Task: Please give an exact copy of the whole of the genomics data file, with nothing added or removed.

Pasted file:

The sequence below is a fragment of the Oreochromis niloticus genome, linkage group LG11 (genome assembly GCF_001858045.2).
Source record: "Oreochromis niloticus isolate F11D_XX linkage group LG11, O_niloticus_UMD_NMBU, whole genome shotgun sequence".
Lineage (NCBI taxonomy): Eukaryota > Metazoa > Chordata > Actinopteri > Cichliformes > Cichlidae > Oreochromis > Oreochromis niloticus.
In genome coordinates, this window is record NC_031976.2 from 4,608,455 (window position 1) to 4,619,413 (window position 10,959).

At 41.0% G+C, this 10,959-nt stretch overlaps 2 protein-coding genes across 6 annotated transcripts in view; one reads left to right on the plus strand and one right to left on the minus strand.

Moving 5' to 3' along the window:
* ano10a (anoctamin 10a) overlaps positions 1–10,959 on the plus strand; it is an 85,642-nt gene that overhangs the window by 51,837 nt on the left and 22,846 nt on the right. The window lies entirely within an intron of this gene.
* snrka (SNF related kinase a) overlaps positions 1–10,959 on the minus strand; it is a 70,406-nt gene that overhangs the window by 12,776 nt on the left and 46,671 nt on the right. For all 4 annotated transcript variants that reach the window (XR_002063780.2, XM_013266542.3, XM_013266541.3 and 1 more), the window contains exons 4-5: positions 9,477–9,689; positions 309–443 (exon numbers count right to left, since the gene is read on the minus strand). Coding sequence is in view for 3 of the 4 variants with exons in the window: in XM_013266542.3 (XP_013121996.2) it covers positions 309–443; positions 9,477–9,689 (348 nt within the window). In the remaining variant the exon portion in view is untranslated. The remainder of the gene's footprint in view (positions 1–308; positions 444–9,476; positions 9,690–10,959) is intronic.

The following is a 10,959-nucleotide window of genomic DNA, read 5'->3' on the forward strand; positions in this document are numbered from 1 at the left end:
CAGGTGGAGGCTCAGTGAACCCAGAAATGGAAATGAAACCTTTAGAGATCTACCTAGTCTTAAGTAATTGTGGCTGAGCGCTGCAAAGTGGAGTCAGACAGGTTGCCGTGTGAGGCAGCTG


The sequence below is a fragment of the Oreochromis niloticus genome, linkage group LG11 (genome assembly GCF_001858045.2).
Source record: "Oreochromis niloticus isolate F11D_XX linkage group LG11, O_niloticus_UMD_NMBU, whole genome shotgun sequence".
Lineage (NCBI taxonomy): Eukaryota > Metazoa > Chordata > Actinopteri > Cichliformes > Cichlidae > Oreochromis > Oreochromis niloticus.
In genome coordinates, this window is record NC_031976.2 from 4,608,455 (window position 1) to 4,619,413 (window position 10,959).

At 41.0% G+C, this 10,959-nt stretch overlaps 2 protein-coding genes across 6 annotated transcripts in view; one reads left to right on the plus strand and one right to left on the minus strand.

Moving 5' to 3' along the window:
* ano10a (anoctamin 10a) overlaps positions 1–10,959 on the plus strand; it is an 85,642-nt gene that overhangs the window by 51,837 nt on the left and 22,846 nt on the right. The window lies entirely within an intron of this gene.
* snrka (SNF related kinase a) overlaps positions 1–10,959 on the minus strand; it is a 70,406-nt gene that overhangs the window by 12,776 nt on the left and 46,671 nt on the right. For all 4 annotated transcript variants that reach the window (XR_002063780.2, XM_013266542.3, XM_013266541.3 and 1 more), the window contains exons 4-5: positions 9,477–9,689; positions 309–443 (exon numbers count right to left, since the gene is read on the minus strand). Coding sequence is in view for 3 of the 4 variants with exons in the window: in XM_013266542.3 (XP_013121996.2) it covers positions 309–443; positions 9,477–9,689 (348 nt within the window). In the remaining variant the exon portion in view is untranslated. The remainder of the gene's footprint in view (positions 1–308; positions 444–9,476; positions 9,690–10,959) is intronic.

The following is a 10,959-nucleotide window of genomic DNA, read 5'->3' on the forward strand; positions in this document are numbered from 1 at the left end:
CAGGTGGAGGCTCAGTGAACCCAGAAATGGAAATGAAACCTTTAGAGATCTACCTAGTCTTAAGTAATTGTGGCTGAGCGCTGCAAAGTGGAGTCAGACAGGTTGCCGTGTGAGGCAGCTG